By Staff Reporter
The road to fiscal inclusion takes a major leap particularly for Gambian farmers as the central bank of the Gambia in partnership with African Risk Capacity Limited yesterday launched Parametric Insurance Policies aimed at mitigating the impact climate change, a ground-breaking policy aimed at boosting financial access to producers and market agents to a more climate resilient economy.
Parametric insurance policies are most frequently implemented in developing countries as a risk control mechanism in agriculture targeting mainly low-income farmers.
The Deputy Governor of the Central Bank, Dr. Paul Mendy while delivering the launching statement on behalf of the governor of the bank, explained how the scheme would mitigate the devastating climate impact and improve income for low-income farmers in the region who bear the brunt of climate effects.
The scheme he noted will also boost the production level of the farmers in the country and the region as a whole.
Partnering with a specialized institution for the successful implementation of the scheme, is the African Risk Capacity Limited, a specialized agency of the African Union established in 2012 to assist member states improve their capacities to better plan, prepare, and respond to extreme weather events.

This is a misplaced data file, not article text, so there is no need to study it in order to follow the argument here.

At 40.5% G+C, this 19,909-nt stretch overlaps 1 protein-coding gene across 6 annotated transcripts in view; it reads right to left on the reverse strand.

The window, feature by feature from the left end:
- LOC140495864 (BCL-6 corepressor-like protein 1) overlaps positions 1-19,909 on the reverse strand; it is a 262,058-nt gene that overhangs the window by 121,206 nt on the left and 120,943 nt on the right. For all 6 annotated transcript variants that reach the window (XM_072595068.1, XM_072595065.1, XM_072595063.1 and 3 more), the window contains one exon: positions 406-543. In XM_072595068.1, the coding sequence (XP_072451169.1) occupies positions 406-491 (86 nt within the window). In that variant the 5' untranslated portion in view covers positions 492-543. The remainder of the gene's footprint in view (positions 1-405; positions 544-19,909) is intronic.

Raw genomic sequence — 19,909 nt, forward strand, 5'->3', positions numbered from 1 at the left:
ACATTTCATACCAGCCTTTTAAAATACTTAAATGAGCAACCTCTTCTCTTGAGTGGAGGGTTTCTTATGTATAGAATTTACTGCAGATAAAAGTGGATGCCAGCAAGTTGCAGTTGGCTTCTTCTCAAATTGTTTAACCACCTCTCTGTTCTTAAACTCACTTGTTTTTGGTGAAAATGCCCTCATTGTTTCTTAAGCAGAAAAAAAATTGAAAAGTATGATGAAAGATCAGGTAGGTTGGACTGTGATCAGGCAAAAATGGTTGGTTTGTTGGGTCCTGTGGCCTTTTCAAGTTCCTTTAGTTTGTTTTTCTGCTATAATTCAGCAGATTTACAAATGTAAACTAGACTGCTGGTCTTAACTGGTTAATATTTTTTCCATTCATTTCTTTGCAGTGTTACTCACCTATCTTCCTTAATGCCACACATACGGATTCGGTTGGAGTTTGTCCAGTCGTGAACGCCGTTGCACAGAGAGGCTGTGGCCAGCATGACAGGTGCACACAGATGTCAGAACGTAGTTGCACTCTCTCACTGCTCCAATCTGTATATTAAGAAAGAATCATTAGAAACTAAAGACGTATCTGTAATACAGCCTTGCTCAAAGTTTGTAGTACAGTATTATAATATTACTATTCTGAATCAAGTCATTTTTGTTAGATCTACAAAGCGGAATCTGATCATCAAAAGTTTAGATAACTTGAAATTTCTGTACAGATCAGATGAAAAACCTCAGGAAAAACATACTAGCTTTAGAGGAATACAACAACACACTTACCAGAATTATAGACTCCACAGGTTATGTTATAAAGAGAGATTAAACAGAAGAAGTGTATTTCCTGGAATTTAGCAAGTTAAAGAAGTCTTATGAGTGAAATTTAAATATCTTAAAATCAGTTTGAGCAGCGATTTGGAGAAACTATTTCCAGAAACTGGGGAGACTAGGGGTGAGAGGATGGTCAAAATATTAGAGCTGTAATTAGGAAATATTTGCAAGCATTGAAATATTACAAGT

Addressing the forum that congregated stakeholders from different institutions including local authorities, and farmers, via video link, the Chief Executive Director of the agency Lesley Ndlovu called for stronger collaboration among member states to strengthen their disaster risk management systems to secure the livelihoods of vulnerable populations.
Mr. Ndlovu also seized the opportunity to extol The Gambia for its commitment in mitigating climate impact, while appealing to other member states to emulate the Gambia in order to build climate resilience for better agricultural productivity.
During the two-day synergy officials will identify stakeholders and other relevant actors to ensure successful implementation of the fiscal and climate resilience project.